Wednesday, 6 April 2016


ELKHONEN VOGLER (1907-March 17, 1969)
            This was the pen name of Elkhonen Rozhanski, born in Vilna to a pettifogger father.  At age seven he lost his father and at age eight his mother as well.  He was raised in an orphan home in Vilkomir (Ukmergė), later returning to Vilna.  At age sixteen he became a sign painter, and until WWII he made his living at it.  At the time of Hitler’s invasion of Russia (June 1941), he escaped on foot from Vilna, and after a long period of wandering he came to Alma-Ata, Kazakhstan, where he lived for several years under extremely difficult circumstances.  For a time thereafter he lived in Moscow, and from there he returned to Poland in 1947.  He lived in Lodz until 1949, when he emigrated to Paris where he lived until the end of his life.  He began writing poetry in his early years (under the influence of Moyshe Kulbak), and he debuted in print in the magazine Shprotsungen (Young sprouts) in Warsaw in 1925.  He was a cofounder of the poets and painters group “Yung-vilne” (Young Vilna) and one of the main contributors to all of its publications.  He placed pieces in: Yung-vilne, Yungvald (Young forest), Tsayt (Times), Vilner tog (Vilna day), Vilner almanakh (Vilna almanac), Untervegs (Pathways, 1940), Vilner emes (Vilna truth), and Kovner emes (Kovno truth), among others—all in Lithuania; Literarishe bleter  (Literary leaves), Haynt (Today), Yoyvl-bukh fun haynt (Jubilee volume for Haynt, 1938), Vokhnshrift far literatur (Weekly writing for literature), Foroys (Onward), Folkstsaytung (People’s newspaper), and Der fraynd (The friends)—in Warsaw; Tsum zig (To victory) (1944), Heymland (Homeland), Sovetish (Soviet), Sovetishe literatur (Soviet literature), and Eynikeyt (Unity)—in Moscow; Dos naye lebn (The new life), Folksshtime (Voice of the people), Yidishe shriftn (Yiddish writings), and Oyfgang (Arise)—in postwar Poland; Di naye prese (The new press), Unzer vort (Our word), Unzer shtime (Our voice), Arbeter-vort (Workers’ word), Kiem (Existence), Literatur un kunst (Literature and art), Parizer almanakh (Parisian almanac), and Di naye eynikeyt (The new unity)—in Paris; Di Tsukunft (The future), Yidishe kultur (Jewish culture), Frayhayt (freedom), and Eynikeyt—in New York; Di goldene keyt (The golden chain) Nayvelt (New world), and Yisroel-shtime (Voice of Israel)—in Tel Aviv; among others.  His first book, A bletl in vint (A little leaf in the wind) (Vilna, 1935), 59 pp., caused a stir among readers and writers, as much for the original subject matter as for the violent lyrical mood.  Vogler celebrated in his first poem the Lithuanian-Byelorussian landscape with human love and devotion.  “My brother is the unpaved road in Vilna, / My wife, the warm Lithuanian soil.”  His second volume of poetry was Tsvey beryozkes afn trakt (Two birch trees on the highway) (Vilna, 1939), 170 pp., with a preface in prose: “A trail to the dirt road.”  The third work, Friling afn trakt (Spring on the highway) (Paris, 1954), 186 pp., was a collection of old and new poems.  He also published literary critical treatises on books and writers, of which the most important was his work about the young Vilna poets group which was characteristic not only among Vilna residents but for all young Jewish poets in Poland between the two world wars.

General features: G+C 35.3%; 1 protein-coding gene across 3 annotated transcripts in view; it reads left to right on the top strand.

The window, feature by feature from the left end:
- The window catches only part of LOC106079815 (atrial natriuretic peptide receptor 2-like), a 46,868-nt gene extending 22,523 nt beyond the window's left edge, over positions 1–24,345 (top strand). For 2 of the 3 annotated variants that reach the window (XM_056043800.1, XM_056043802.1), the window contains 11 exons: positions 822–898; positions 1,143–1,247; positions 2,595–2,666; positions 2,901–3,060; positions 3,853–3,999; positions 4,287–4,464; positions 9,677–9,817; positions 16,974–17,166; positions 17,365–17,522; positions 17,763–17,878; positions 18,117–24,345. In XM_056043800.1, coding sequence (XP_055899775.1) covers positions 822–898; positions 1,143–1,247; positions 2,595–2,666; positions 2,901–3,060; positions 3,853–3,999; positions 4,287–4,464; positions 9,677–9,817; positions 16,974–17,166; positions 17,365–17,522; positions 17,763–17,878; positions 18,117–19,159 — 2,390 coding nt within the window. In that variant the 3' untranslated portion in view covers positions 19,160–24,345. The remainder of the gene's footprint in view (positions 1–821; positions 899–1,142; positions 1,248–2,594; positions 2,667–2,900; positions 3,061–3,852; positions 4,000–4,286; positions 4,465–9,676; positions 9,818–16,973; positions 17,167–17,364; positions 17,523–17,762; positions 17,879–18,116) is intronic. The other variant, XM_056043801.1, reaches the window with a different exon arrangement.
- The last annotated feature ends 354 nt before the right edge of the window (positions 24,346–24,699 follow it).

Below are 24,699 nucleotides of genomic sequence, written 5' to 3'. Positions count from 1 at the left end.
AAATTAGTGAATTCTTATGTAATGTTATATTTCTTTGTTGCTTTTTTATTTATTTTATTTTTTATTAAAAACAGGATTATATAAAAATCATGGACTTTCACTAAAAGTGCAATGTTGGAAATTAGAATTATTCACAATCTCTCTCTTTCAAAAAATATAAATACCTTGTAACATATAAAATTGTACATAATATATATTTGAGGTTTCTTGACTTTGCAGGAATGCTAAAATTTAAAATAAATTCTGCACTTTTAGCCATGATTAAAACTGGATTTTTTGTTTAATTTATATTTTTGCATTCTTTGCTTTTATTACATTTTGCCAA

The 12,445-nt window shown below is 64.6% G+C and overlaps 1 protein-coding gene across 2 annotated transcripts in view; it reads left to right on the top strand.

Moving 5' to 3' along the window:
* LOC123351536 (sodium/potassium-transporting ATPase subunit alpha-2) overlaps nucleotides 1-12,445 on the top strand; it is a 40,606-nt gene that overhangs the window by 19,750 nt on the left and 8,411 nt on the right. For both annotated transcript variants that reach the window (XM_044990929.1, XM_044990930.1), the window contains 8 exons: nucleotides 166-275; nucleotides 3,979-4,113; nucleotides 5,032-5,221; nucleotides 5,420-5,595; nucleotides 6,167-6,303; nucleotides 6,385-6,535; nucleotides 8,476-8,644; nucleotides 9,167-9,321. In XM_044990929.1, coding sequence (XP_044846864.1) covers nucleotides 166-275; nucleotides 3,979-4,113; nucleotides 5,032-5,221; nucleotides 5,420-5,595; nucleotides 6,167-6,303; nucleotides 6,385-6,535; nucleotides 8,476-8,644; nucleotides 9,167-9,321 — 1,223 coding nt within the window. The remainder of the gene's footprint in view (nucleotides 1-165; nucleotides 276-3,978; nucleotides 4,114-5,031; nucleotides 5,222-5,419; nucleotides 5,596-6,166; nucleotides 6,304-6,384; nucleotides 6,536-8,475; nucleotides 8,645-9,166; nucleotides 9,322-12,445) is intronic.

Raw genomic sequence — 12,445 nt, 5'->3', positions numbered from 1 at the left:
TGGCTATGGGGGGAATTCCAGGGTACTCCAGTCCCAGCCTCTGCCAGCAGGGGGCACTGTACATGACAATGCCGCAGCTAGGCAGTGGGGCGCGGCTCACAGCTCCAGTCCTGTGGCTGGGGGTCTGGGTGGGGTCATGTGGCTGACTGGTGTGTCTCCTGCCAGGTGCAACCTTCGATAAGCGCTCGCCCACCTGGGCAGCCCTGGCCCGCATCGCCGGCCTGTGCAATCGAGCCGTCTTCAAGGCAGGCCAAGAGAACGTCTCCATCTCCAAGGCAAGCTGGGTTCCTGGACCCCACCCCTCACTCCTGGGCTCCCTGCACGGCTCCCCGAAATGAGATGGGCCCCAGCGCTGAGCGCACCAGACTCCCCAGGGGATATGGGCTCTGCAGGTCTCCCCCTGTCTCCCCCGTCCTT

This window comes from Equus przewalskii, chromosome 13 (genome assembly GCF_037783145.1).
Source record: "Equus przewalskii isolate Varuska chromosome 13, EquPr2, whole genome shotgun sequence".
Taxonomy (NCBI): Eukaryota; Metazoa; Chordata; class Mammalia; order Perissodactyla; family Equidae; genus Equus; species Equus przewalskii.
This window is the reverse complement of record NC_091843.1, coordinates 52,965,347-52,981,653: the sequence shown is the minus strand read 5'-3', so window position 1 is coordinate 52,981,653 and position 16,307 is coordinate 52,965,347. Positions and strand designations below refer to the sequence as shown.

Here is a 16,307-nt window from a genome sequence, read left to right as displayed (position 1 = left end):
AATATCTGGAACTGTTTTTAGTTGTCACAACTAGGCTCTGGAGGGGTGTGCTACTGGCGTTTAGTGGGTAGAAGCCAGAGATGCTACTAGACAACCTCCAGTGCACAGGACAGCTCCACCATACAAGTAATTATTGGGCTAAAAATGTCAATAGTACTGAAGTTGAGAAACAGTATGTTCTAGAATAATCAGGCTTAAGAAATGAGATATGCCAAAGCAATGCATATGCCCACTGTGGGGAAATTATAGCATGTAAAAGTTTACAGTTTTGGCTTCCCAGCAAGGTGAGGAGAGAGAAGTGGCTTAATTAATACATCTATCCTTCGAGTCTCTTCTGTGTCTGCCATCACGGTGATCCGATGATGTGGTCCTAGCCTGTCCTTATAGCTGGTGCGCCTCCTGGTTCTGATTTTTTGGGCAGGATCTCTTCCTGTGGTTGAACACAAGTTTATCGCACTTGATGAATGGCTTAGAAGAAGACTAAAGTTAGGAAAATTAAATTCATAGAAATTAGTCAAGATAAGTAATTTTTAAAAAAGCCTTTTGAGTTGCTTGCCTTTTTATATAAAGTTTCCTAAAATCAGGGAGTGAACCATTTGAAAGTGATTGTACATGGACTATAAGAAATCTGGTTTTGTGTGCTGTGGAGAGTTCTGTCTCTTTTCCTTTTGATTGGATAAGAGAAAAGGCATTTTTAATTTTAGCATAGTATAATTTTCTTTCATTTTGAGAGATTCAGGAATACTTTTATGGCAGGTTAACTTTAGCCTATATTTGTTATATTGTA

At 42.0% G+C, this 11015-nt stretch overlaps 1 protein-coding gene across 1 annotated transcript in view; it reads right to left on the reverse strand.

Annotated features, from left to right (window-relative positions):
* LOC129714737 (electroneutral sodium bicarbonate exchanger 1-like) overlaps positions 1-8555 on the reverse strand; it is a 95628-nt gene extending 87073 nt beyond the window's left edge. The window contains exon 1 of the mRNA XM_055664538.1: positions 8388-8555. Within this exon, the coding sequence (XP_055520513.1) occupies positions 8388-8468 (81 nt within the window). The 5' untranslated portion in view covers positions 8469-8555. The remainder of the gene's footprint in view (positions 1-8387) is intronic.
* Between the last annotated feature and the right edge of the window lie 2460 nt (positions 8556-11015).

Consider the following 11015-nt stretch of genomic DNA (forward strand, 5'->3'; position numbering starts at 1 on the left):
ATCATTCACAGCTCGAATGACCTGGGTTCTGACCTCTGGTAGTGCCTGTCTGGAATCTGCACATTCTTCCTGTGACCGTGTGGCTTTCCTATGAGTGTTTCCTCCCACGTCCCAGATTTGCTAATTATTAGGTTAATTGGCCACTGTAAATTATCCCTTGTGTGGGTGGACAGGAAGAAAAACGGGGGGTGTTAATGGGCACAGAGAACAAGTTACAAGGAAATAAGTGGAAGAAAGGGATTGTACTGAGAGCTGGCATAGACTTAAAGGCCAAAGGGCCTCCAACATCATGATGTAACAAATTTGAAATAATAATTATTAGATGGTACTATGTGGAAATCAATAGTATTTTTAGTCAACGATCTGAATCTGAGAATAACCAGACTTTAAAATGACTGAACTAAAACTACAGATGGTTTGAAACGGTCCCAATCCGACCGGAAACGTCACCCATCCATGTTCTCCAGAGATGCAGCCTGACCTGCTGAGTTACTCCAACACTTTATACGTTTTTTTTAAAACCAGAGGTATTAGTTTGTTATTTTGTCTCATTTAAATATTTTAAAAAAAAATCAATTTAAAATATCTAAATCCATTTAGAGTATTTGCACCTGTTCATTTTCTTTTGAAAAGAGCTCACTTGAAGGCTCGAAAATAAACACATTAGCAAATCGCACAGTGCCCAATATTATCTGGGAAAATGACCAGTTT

“Vogler left human society for nature which for others is mute but for him reveals itself with all its charms,” noted Chaim Grade.  “….Nature for Vogler is a profound experience for oneself alone, but principally it is a parable; it speaks in maxims of life to demonstrate the objects of the parable—in human society….  The plants and animals speak and philosophize for him.”

Sources: M. Taykhman, in Literarishe bleter (Warsaw) (November 22, 1935); B. Shnaper, in Literarishe bleter (November 20, 1936); A. Y. Grodzenski, in Tsukunft (New York) (November 1937); Avrom Reyzen, in Di prese anthology (New York, 1939); Elyohu Shulman, Yung vilne, 1929-1939 (Young Vilna, 1929-1939) (New York, 1946), pp. 15, 35-39; M. Pups, in Folksshtime (Lodz) 14 (1947); D. Sfard, Shrayber un bikher (Writers and books) (Warsaw, 1949), pp. 87-91; Sh. Lastik, Mitn ponem tsum morgn (Facing morning) (Warsaw, 1952), pp. 120-27; B. Shlevin, in Yidishe kultur (New York) (March 1954); Der Lebediker, in Tog-morgn zhurnal (New York) (June 27, 1954); Yankev Glatshteyn, in Idisher kemfer (New York) (September 17, 1954); M. Shagal, in Di goldene keyt (Tel Aviv) 20 (1954); Y. Bashevis, in Forverts (New York) (October 10, 1954); L. Damankevitsh, in Unzer vort (Paris) 286 (3303) (1954); Shmuel Niger, in Tog-morgn zhurnal (January 30, 1955); D. Tsharni (Daniel Charney), A litvak in poyln (A Lithuanian in Poland) (New York, 1955), pp. 35-36; Y. Bronshteyn, Unter eyn dakh (Under one roof) (Los Angeles, 1956); M. Valdman, in Arbeter-vort (Paris) (May 25, 1958); Avrom Shulman, in Unzer shtime (Paris) (June 21-22, 1958); Chaim Grade, in Di goldene keyt 32 (1958), pp. 106-9; Foroys (Mexico City) (January 1959); A. Y. Liski, in Unzer shtime (April 18-19, 1959).
Khayim Leyb Fuks

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